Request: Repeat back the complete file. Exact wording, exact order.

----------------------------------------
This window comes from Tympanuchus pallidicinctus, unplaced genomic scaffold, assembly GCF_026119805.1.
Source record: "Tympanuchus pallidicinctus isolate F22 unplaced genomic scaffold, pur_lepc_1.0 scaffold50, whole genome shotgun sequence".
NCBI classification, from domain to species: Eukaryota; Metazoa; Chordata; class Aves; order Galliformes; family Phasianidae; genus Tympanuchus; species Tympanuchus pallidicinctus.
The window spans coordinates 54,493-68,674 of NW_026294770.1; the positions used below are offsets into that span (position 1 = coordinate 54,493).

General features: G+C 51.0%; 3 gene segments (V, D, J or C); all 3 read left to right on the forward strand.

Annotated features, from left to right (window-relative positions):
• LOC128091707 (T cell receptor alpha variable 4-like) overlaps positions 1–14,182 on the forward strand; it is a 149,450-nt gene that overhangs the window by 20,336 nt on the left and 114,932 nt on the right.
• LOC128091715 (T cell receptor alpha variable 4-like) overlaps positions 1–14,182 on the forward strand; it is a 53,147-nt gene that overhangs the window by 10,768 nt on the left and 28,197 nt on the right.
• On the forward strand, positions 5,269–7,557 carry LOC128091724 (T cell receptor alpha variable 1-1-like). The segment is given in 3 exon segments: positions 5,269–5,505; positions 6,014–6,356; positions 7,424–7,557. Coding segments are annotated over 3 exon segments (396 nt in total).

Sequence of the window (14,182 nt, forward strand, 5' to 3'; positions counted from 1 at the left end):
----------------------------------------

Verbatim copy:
This window comes from Tympanuchus pallidicinctus, unplaced genomic scaffold, assembly GCF_026119805.1.
Source record: "Tympanuchus pallidicinctus isolate F22 unplaced genomic scaffold, pur_lepc_1.0 scaffold50, whole genome shotgun sequence".
NCBI classification, from domain to species: Eukaryota; Metazoa; Chordata; class Aves; order Galliformes; family Phasianidae; genus Tympanuchus; species Tympanuchus pallidicinctus.
The window spans coordinates 54,493-68,674 of NW_026294770.1; the positions used below are offsets into that span (position 1 = coordinate 54,493).

General features: G+C 51.0%; 3 gene segments (V, D, J or C); all 3 read left to right on the forward strand.

Annotated features, from left to right (window-relative positions):
• LOC128091707 (T cell receptor alpha variable 4-like) overlaps positions 1–14,182 on the forward strand; it is a 149,450-nt gene that overhangs the window by 20,336 nt on the left and 114,932 nt on the right.
• LOC128091715 (T cell receptor alpha variable 4-like) overlaps positions 1–14,182 on the forward strand; it is a 53,147-nt gene that overhangs the window by 10,768 nt on the left and 28,197 nt on the right.
• On the forward strand, positions 5,269–7,557 carry LOC128091724 (T cell receptor alpha variable 1-1-like). The segment is given in 3 exon segments: positions 5,269–5,505; positions 6,014–6,356; positions 7,424–7,557. Coding segments are annotated over 3 exon segments (396 nt in total).

Sequence of the window (14,182 nt, forward strand, 5' to 3'; positions counted from 1 at the left end):